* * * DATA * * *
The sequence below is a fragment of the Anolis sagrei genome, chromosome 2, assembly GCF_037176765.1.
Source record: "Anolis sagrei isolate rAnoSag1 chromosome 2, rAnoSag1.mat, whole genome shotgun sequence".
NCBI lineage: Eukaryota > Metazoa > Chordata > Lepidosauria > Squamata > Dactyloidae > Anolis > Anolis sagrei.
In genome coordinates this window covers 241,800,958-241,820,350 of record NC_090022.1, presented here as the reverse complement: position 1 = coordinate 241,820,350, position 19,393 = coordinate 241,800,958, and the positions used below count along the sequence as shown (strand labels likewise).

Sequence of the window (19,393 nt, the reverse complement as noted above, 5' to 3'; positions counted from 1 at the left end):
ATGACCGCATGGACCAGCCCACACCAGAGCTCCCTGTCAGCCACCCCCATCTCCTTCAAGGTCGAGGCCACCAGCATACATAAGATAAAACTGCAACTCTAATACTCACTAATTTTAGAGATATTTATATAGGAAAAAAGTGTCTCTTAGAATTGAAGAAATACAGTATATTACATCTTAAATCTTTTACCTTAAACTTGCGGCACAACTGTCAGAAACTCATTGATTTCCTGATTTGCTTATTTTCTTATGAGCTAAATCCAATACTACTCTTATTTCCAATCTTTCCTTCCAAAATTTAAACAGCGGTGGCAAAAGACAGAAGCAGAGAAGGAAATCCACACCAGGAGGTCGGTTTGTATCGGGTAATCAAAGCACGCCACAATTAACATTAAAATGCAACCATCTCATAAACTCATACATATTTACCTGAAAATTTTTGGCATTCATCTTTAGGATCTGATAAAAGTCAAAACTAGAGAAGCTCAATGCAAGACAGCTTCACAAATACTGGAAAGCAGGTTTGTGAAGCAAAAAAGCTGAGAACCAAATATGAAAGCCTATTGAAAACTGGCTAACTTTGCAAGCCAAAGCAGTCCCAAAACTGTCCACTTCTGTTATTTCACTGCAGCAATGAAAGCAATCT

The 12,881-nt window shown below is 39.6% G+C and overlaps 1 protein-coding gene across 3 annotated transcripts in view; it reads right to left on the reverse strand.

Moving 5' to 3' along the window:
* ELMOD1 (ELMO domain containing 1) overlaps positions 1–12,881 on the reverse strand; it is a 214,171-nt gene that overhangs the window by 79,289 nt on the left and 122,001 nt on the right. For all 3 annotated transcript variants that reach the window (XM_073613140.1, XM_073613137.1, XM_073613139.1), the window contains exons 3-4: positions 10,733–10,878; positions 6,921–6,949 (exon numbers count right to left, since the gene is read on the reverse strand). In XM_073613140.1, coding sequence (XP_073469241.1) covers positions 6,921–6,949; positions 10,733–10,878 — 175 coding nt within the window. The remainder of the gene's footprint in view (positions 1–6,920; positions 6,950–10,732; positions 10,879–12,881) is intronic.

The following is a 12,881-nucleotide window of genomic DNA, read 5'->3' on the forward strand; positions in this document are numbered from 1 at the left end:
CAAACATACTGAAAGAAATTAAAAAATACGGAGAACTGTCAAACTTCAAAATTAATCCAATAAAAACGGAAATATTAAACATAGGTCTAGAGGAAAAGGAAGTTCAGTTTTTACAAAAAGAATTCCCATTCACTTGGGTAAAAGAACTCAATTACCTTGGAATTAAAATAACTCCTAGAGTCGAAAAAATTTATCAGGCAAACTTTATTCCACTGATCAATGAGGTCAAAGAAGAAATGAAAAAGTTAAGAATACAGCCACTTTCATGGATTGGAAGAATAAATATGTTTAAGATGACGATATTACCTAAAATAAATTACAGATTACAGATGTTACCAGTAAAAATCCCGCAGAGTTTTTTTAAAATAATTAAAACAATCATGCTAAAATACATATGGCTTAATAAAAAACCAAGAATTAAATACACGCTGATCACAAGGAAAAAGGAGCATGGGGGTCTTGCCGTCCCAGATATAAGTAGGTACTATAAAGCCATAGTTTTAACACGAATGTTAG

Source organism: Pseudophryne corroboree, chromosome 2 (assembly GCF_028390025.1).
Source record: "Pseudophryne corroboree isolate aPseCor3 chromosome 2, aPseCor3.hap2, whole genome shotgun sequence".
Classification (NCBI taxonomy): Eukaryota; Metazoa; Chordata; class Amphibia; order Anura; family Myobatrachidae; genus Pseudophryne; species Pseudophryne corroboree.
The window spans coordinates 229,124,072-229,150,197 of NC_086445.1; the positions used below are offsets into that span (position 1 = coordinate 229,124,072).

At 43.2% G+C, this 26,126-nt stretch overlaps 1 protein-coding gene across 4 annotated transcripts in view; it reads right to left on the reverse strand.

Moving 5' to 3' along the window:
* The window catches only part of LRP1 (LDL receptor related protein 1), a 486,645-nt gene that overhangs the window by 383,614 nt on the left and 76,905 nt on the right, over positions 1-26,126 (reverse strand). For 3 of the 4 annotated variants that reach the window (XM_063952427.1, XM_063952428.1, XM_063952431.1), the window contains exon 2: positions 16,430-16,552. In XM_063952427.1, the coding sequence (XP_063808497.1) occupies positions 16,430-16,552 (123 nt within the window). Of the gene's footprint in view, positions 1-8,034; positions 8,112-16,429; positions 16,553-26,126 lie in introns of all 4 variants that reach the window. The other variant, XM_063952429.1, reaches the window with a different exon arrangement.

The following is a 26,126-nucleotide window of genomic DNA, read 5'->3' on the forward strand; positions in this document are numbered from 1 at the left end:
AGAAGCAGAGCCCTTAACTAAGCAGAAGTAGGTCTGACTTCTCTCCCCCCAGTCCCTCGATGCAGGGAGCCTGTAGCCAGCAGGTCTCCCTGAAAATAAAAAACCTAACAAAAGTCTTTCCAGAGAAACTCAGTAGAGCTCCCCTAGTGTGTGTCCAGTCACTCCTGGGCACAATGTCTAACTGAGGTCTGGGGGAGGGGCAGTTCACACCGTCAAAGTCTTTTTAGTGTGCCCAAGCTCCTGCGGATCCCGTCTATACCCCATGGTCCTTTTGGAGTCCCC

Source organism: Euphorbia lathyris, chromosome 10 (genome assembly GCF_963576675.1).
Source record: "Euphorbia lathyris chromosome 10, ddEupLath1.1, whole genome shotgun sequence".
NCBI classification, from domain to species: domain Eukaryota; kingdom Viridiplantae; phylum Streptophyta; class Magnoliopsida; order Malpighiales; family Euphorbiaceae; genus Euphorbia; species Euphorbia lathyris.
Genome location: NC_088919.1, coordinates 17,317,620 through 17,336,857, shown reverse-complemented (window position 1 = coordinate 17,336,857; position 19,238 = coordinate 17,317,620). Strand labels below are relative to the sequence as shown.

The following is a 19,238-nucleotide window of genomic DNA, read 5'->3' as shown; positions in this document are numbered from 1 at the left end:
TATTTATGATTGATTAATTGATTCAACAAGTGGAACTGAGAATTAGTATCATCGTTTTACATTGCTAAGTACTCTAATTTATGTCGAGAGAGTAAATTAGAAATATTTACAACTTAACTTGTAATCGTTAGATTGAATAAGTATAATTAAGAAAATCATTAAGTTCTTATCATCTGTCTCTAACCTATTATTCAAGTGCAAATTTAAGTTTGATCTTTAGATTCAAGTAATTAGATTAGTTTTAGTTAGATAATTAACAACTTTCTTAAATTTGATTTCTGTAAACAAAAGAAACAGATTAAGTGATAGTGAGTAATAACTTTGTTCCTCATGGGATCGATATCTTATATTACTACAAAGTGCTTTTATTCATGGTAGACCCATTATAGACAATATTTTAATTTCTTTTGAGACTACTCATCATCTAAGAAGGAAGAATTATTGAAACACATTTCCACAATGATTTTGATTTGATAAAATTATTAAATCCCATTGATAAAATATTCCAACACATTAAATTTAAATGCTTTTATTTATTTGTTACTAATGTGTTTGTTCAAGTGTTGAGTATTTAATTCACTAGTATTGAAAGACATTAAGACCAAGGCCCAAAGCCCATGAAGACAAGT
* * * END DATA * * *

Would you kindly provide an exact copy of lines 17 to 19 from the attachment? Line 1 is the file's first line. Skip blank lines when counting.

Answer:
Moving 5' to 3' along the window:
* The window catches only part of LRP1 (LDL receptor related protein 1), a 486,645-nt gene that overhangs the window by 383,614 nt on the left and 76,905 nt on the right, over positions 1-26,126 (reverse strand). For 3 of the 4 annotated variants that reach the window (XM_063952427.1, XM_063952428.1, XM_063952431.1), the window contains exon 2: positions 16,430-16,552. In XM_063952427.1, the coding sequence (XP_063808497.1) occupies positions 16,430-16,552 (123 nt within the window). Of the gene's footprint in view, positions 1-8,034; positions 8,112-16,429; positions 16,553-26,126 lie in introns of all 4 variants that reach the window. The other variant, XM_063952429.1, reaches the window with a different exon arrangement.

The following is a 26,126-nucleotide window of genomic DNA, read 5'->3' on the forward strand; positions in this document are numbered from 1 at the left end: